The nominees for 2021's Bafta television awards have been revealed - here's who's nominated
The nominees for this year's Bafta television awards have been revealed, with Sir Steve McQueen’s ‘Small Axe’ anthology series leading the pack.
The series of films is in the running for 15 gongs, including recognition for John Boyega for his performance as Met Police officer Leroy Logan in the instalment ‘Red, White And Blue’.
Letitia Wright and Shaun Parkes are also nominated for their performances in ‘Mangrove’ and Sir Steve is nominated for best director.
The anthology, which was aired on the BBC, is in the running for nine craft prizes and six television awards, including best mini-series, and supporting actor nods for Malachi Kirby and Micheal Ward.
But what else was nominated, and when can you watch the awards ceremony?
Here is everything you need to know about the awards.
Who and what else was nominated?
The Netflix royal drama The Crown scored 10 nods, six in craft categories and four in TV categories, including recognition for Josh O’Connor as the Prince of Wales, Tobias Menzies as the Duke of Edinburgh, and Helena Bonham Carter as Princess Margaret.
The show is nominated for the best drama series prize alongside Gangs Of London, I Hate Suzie and Save Me Too.
Michaela Coel’s powerful sexual assault drama I May Destroy You received eight nominations, including recognition for leading actress Coel and her co-star Paapa Essiedu, as well as a supporting nod for Weruche Opia, while the show is nominated for best mini-series.
Normal People, an adaptation of Sally Rooney’s novel of the same name, scored seven nods, including best mini-series, while stars Paul Mescal and Daisy Edgar-Jones are recognised in the leading actor and leading actress categories.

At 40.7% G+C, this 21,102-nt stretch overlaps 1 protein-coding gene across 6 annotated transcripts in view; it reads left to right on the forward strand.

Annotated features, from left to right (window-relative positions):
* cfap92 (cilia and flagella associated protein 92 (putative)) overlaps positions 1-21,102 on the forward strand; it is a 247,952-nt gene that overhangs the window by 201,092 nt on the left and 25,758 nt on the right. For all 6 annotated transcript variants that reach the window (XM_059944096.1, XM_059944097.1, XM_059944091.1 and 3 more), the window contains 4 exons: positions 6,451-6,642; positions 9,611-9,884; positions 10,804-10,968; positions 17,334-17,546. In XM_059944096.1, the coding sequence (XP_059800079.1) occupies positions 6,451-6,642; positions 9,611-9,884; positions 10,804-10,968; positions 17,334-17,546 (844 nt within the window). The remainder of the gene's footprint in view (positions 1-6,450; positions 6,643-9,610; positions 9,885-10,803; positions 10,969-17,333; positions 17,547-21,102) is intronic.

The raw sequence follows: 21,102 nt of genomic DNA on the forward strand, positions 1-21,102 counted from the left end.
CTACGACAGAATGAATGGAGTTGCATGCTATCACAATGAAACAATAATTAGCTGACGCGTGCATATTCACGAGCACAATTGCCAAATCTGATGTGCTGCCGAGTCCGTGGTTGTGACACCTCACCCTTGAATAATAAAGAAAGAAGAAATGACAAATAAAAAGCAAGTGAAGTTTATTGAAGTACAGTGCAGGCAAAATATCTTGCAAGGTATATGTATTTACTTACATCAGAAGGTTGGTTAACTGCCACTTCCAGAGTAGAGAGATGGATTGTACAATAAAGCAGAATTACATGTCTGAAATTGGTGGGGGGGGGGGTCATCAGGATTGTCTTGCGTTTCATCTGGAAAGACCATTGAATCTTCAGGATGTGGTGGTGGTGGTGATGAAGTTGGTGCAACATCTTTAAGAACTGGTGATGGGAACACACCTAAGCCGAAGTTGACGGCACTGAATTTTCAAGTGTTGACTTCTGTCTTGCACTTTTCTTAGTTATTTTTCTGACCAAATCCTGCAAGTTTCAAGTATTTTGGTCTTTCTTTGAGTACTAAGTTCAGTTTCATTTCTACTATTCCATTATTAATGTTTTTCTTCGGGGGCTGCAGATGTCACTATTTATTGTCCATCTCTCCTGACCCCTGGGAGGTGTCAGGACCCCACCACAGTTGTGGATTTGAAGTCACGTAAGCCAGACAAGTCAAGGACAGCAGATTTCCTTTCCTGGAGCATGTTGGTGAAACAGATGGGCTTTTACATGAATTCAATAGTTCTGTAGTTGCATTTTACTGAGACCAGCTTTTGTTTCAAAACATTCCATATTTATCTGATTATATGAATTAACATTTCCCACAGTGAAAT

Ant & Dec’s Saturday Night Takeaway is recognised for the entertainment programme prize and will compete against Strictly Come Dancing, Life & Rhymes and The Masked Singer, while Coronation Street, EastEnders, Casualty, and Hollyoaks are nominated in the soap and continuing drama category.
Paul Ritter is nominated for a posthumous Bafta for male performance in a comedy programme for his role in Friday Night Dinner. He died at the age of 54 earlier this month after a brain tumour diagnosis.
For the full list of nominees, head to the Bafta website.
What were the best TV moments of the last year?
It was previously announced that Diversity’s headline-grabbing performance on Britain’s Got Talent is in the running to be voted the best TV moment at this year’s awards.
The Black Lives Matter-inspired routine is among six nominees for the Virgin Media’s Must-See Moment Award, which is voted for by the public.
The dance group sparked more than 24,000 complaints with a performance on the ITV programme in 2020, which saw a white performer kneeling on the neck of the group’s founder Ashley Banjo, in a reference to the death of George Floyd.
But TV watchdog Ofcom dismissed the complaints, concluding that the routine’s “central message was a call for social cohesion and unity”.
Penelope being revealed as the mysterious Lady Whistledown in Netflix’s raunchy period drama Bridgerton, abusive husband Gray Atkins killing Chantelle in BBC One’s EastEnders and Luke Skywalker appearing in The Mandalorian on Disney+ also made the shortlist.
Nigella Lawson’s mispronunciation of the word microwave as “mee-cro-wah-vay” also features, after the scene from her BBC Two programme Cook, Eat, Repeat became a viral hit on social media.
Gogglebox on Channel 4 is nominated for scenes showing its armchair critics responding to Prime Minister Boris Johnson’s coronavirus press conferences.
To vote on the award, head to Virgin Media’s website.
When can I watch this year’s Bafta television awards?
Comedian Richard Ayoade is returning to host the Baftas for a second year, with the ceremony returning to a studio-based production.
2020’s ceremony was broadcast live from behind closed doors due to the coronavirus pandemic, with nominees accepting their awards virtually.
The Baftas will broadcast as-live on BBC One on the evening of Sunday 6 June.
A version of this article originally appeared on our sister title, NationalWorld